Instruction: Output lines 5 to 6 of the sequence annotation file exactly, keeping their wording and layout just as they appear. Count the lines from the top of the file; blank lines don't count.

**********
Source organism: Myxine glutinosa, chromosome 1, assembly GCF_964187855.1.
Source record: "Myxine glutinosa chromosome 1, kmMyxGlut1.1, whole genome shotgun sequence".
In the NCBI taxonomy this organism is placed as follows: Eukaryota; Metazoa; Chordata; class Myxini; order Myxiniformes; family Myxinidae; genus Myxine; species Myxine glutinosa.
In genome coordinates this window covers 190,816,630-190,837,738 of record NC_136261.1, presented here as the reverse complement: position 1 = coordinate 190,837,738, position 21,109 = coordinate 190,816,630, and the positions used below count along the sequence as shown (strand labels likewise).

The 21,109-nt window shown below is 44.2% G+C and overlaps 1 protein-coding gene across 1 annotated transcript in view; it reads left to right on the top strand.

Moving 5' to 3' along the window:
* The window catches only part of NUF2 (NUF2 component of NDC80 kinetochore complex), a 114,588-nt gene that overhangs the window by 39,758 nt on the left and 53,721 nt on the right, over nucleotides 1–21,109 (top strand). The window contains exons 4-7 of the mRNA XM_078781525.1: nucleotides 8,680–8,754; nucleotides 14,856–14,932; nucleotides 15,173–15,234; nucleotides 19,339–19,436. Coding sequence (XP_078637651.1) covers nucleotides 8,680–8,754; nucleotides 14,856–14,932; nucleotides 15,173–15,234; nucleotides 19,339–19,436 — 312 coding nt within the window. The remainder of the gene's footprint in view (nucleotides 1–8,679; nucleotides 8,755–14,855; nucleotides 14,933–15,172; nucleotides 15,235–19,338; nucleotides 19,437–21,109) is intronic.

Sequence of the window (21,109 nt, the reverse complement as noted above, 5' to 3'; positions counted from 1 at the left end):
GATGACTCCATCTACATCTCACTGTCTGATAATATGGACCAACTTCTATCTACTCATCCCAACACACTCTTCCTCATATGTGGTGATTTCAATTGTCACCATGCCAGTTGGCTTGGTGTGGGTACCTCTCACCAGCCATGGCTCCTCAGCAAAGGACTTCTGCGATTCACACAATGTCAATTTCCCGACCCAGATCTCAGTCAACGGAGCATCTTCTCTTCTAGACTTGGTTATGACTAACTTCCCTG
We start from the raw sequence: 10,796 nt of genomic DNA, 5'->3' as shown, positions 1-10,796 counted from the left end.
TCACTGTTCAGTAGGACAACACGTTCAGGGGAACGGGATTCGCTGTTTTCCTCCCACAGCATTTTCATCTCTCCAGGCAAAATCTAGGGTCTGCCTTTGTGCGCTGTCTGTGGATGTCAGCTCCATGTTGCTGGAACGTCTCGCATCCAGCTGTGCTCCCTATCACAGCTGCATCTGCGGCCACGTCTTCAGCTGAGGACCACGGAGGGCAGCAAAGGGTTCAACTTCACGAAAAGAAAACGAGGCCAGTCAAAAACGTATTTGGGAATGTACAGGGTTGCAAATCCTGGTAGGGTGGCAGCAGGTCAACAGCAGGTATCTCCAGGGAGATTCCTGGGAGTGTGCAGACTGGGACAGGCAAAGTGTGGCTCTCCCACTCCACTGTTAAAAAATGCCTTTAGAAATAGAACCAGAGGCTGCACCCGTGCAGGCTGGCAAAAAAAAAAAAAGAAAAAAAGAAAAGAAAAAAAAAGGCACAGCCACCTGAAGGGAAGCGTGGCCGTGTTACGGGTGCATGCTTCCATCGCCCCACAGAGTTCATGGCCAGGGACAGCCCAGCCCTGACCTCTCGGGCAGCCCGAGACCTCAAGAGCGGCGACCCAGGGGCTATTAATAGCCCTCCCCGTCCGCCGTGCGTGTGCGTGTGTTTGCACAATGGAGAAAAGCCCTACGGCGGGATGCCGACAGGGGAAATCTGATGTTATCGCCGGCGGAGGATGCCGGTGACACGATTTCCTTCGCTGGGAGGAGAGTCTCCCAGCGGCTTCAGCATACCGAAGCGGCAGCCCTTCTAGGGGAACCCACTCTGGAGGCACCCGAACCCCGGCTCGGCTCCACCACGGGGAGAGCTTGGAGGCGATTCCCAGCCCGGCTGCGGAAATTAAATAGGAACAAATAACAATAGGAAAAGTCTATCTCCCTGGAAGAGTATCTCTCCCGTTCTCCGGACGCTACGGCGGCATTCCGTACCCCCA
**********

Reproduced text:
The 21,109-nt window shown below is 44.2% G+C and overlaps 1 protein-coding gene across 1 annotated transcript in view; it reads left to right on the top strand.

Moving 5' to 3' along the window: